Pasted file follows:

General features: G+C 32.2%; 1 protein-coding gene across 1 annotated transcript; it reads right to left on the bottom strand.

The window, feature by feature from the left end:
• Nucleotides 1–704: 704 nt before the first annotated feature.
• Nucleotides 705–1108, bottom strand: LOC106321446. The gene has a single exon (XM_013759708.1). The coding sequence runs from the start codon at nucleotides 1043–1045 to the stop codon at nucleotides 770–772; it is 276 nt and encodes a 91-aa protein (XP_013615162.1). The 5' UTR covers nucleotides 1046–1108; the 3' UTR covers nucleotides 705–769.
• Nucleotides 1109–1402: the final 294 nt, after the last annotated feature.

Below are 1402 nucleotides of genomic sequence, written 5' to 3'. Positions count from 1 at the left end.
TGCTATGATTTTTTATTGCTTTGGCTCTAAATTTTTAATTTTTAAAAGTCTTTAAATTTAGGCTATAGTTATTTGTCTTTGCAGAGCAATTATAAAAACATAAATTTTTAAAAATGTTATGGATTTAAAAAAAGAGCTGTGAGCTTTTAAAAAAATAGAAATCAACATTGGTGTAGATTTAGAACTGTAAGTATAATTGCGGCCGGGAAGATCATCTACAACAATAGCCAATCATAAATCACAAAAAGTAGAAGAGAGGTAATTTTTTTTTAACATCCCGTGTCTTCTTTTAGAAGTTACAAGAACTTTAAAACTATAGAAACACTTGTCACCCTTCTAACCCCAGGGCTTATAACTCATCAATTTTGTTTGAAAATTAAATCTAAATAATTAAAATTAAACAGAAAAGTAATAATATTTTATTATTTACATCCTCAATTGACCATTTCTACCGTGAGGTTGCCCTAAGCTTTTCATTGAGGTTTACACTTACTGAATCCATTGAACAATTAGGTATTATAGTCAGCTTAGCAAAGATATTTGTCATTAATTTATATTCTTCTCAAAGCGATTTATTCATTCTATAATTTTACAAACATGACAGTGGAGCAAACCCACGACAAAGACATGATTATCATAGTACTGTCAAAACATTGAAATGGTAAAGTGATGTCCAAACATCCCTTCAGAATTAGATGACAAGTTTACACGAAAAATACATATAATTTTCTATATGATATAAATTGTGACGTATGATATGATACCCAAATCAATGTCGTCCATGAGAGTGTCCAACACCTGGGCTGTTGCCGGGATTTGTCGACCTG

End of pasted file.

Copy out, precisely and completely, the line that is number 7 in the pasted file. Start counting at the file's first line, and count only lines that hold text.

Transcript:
TGCTATGATTTTTTATTGCTTTGGCTCTAAATTTTTAATTTTTAAAAGTCTTTAAATTTAGGCTATAGTTATTTGTCTTTGCAGAGCAATTATAAAAACATAAATTTTTAAAAATGTTATGGATTTAAAAAAAGAGCTGTGAGCTTTTAAAAAAATAGAAATCAACATTGGTGTAGATTTAGAACTGTAAGTATAATTGCGGCCGGGAAGATCATCTACAACAATAGCCAATCATAAATCACAAAAAGTAGAAGAGAGGTAATTTTTTTTTAACATCCCGTGTCTTCTTTTAGAAGTTACAAGAACTTTAAAACTATAGAAACACTTGTCACCCTTCTAACCCCAGGGCTTATAACTCATCAATTTTGTTTGAAAATTAAATCTAAATAATTAAAATTAAACAGAAAAGTAATAATATTTTATTATTTACATCCTCAATTGACCATTTCTACCGTGAGGTTGCCCTAAGCTTTTCATTGAGGTTTACACTTACTGAATCCATTGAACAATTAGGTATTATAGTCAGCTTAGCAAAGATATTTGTCATTAATTTATATTCTTCTCAAAGCGATTTATTCATTCTATAATTTTACAAACATGACAGTGGAGCAAACCCACGACAAAGACATGATTATCATAGTACTGTCAAAACATTGAAATGGTAAAGTGATGTCCAAACATCCCTTCAGAATTAGATGACAAGTTTACACGAAAAATACATATAATTTTCTATATGATATAAATTGTGACGTATGATATGATACCCAAATCAATGTCGTCCATGAGAGTGTCCAACACCTGGGCTGTTGCCGGGATTTGTCGACCTG